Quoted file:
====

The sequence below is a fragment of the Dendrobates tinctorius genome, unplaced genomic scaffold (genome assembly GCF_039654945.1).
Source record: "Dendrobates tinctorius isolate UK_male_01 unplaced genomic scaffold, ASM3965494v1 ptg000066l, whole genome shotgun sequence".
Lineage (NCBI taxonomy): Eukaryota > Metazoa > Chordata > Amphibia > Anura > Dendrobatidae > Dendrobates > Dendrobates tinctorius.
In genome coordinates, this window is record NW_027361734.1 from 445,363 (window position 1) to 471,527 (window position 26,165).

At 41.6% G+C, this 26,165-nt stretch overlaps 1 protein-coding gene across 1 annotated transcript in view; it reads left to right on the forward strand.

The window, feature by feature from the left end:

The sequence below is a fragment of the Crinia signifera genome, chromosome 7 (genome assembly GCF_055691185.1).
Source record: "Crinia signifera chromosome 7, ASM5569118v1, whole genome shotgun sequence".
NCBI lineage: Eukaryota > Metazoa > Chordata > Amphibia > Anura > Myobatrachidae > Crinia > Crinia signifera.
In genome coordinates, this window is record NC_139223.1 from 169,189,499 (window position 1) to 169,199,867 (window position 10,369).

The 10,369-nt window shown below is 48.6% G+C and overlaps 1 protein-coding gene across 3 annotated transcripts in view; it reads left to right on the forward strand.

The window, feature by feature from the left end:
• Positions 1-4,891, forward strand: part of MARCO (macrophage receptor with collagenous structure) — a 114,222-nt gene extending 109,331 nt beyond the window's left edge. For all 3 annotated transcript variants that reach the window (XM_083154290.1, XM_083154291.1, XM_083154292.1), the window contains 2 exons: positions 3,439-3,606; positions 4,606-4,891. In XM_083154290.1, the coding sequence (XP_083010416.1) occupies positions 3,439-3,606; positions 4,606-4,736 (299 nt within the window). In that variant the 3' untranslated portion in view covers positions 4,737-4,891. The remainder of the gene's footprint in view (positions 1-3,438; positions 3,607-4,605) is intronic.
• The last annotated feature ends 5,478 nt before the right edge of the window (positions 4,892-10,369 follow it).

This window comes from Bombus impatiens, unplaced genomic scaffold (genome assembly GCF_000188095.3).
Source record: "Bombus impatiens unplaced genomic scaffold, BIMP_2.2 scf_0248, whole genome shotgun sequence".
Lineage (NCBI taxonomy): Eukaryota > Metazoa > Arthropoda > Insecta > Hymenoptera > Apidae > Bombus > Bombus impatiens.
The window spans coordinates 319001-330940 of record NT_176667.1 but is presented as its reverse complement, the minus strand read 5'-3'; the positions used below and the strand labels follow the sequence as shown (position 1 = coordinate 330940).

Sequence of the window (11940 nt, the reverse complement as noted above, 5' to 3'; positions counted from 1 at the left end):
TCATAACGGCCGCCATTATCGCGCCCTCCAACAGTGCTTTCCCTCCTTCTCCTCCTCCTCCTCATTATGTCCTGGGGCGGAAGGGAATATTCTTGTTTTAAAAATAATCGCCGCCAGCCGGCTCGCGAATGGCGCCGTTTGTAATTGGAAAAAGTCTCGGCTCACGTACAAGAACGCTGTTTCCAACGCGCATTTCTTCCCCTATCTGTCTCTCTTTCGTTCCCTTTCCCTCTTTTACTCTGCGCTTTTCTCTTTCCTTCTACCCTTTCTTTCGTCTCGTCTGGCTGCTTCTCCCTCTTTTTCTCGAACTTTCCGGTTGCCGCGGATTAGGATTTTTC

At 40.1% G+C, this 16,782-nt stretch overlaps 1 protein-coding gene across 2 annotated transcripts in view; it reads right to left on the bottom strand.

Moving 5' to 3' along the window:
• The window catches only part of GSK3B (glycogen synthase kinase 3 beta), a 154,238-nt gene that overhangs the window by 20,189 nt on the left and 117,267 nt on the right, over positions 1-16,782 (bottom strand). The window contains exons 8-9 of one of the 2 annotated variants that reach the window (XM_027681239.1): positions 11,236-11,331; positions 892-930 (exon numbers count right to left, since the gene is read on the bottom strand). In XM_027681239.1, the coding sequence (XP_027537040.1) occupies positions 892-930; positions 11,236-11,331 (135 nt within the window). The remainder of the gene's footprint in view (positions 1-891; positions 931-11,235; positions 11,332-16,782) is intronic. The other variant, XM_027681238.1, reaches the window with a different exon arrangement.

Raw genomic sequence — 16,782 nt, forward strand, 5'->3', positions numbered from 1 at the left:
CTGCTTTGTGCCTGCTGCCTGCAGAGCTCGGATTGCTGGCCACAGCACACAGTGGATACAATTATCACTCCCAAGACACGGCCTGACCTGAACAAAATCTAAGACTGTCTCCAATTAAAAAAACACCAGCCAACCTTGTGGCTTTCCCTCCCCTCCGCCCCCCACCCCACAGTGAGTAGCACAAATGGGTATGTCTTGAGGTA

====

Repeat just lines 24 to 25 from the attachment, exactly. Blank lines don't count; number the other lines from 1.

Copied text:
Raw genomic sequence — 16,782 nt, forward strand, 5'->3', positions numbered from 1 at the left:
CTGCTTTGTGCCTGCTGCCTGCAGAGCTCGGATTGCTGGCCACAGCACACAGTGGATACAATTATCACTCCCAAGACACGGCCTGACCTGAACAAAATCTAAGACTGTCTCCAATTAAAAAAACACCAGCCAACCTTGTGGCTTTCCCTCCCCTCCGCCCCCCACCCCACAGTGAGTAGCACAAATGGGTATGTCTTGAGGTA